I transmit the list of casualties, * which would have been forwarded sooner, but presumed that the report of the surgeon of the brigade was sufficient.
I am, major, most respectfully,
JNO. R. CHAMBLISS, JR.,
Colonel, Commanding Brigade.
Major H. B. McCLELLAN,
Numbers 588. Report of Major R. F. Beckham, C. S. Army, commanding Horse Artillery, of engagement at Brandy Station.
JUNE 12, 1863.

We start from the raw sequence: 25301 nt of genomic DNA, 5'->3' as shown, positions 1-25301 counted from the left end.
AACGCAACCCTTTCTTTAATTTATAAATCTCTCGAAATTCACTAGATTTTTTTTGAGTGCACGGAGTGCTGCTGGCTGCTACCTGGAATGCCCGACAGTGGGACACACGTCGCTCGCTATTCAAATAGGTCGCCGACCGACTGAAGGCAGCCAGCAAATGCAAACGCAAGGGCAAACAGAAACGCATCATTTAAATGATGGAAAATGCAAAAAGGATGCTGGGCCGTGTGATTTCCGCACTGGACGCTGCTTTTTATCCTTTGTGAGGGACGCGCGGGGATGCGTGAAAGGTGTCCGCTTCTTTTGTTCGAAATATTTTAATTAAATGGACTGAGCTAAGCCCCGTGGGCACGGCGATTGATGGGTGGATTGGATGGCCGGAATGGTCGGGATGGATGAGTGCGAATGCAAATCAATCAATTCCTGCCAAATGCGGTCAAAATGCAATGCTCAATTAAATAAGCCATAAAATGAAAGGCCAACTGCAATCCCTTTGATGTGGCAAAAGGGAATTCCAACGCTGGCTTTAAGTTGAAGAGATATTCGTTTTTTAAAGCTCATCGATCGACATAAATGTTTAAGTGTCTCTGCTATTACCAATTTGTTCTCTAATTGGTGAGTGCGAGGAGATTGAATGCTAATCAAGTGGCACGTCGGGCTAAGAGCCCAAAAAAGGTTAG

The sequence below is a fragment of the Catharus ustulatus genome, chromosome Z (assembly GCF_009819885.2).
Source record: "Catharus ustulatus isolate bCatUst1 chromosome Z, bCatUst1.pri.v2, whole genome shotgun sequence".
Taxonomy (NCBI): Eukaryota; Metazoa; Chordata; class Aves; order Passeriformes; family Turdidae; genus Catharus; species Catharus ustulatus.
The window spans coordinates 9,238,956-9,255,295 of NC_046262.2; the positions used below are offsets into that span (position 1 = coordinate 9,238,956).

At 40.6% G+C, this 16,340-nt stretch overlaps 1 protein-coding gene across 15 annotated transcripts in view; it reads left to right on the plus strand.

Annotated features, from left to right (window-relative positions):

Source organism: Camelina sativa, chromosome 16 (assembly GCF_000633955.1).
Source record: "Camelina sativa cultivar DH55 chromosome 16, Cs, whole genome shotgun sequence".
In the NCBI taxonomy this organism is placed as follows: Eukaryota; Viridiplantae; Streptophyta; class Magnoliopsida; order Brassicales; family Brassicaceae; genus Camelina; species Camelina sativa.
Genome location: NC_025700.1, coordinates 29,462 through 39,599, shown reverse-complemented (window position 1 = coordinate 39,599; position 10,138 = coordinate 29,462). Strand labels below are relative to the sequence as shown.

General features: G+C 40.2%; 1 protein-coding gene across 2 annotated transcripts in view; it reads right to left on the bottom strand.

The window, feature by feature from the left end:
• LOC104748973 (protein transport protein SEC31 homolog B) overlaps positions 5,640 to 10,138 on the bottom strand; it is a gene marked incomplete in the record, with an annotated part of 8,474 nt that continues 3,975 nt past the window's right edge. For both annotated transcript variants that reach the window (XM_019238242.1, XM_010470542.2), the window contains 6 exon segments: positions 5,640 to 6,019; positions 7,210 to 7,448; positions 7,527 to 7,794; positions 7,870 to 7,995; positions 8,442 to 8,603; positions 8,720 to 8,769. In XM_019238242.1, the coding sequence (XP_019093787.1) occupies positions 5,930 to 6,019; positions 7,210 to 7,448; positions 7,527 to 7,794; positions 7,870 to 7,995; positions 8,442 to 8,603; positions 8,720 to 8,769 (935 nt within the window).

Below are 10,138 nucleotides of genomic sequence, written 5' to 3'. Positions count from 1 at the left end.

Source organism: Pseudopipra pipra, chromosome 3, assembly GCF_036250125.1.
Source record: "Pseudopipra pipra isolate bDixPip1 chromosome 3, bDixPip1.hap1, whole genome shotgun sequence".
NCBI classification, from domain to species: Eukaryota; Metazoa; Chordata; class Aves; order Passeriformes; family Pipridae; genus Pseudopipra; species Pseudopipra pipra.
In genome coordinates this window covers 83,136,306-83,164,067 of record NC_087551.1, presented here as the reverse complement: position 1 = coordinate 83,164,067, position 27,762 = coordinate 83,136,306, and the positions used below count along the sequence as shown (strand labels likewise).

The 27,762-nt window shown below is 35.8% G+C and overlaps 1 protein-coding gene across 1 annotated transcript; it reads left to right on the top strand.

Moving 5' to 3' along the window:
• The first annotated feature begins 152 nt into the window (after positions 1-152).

MAJOR: I have the honor to report that, on the morning on June 9, four companies of the horse artillery were encamped on the Beverly Ford road, about 1 1\2 miles from the river. The fifth company (Breathed's) had been detached, and was at this time higher up the river, with General W. H. F. Lee's command. Just before sunrise, I receive information to the effect that our pickets had been driven in, and that the enemy was advancing rapidly in large force. I immediately directed Captain [J. F.] Hart to place one piece by hand in the road, and ordered all the others to be hitched up as promptly as possible, ant to take position on the high ground, about 600 or 800 yards south of the camp. The enemy approached rapidly and boldly, and had it not been for the delay of a few minutes caused him by the arrival of a regiment under General Jones, it is more than probable we would have been compelled to abandon the pieces. As it was, several of the horses were wounded before we could move from camp. The position first taken was just opposite Saint James' Church, and on the east of the road. This was held with ease against the enemy's column for two hours or more, and could, I think, have been held all day had not the appearance of the enemy in our rear rendered it necessary to abandon this point, in order to regain Pettis' hill, which the enemy had occupied with his cavalry. In this first position taken up, three of the pieces had become disabled from the shock of the recoil; one had been detached with Colonel Butler, on the Stevensburg road; two were on the Kellysville road, and two had been placed, by order of the major-general commanding, on Pettis' hill. This left only five pieces (now nearly exhausted of ammunition) within reach, to be brought into action. Three of these, by General Stuart's order, were left with General Jones, and the remaining two (McGregor's) were moved to the rear, to assist in driving the enemy from the position north of Brandy. Captain Hart also caseated in getting into position one of the guns whose carriage had already been greatly damaged, and fortunately succeeded in firing two or three very effective shots before the carriage was completely disabled. The pieces first placed on Pettis' hill were under the command of Lieutenant [John W.] Carter, of [R. P.] Chew's battery, and had been repeatedly charged by the enemy and retaken by our cavalry,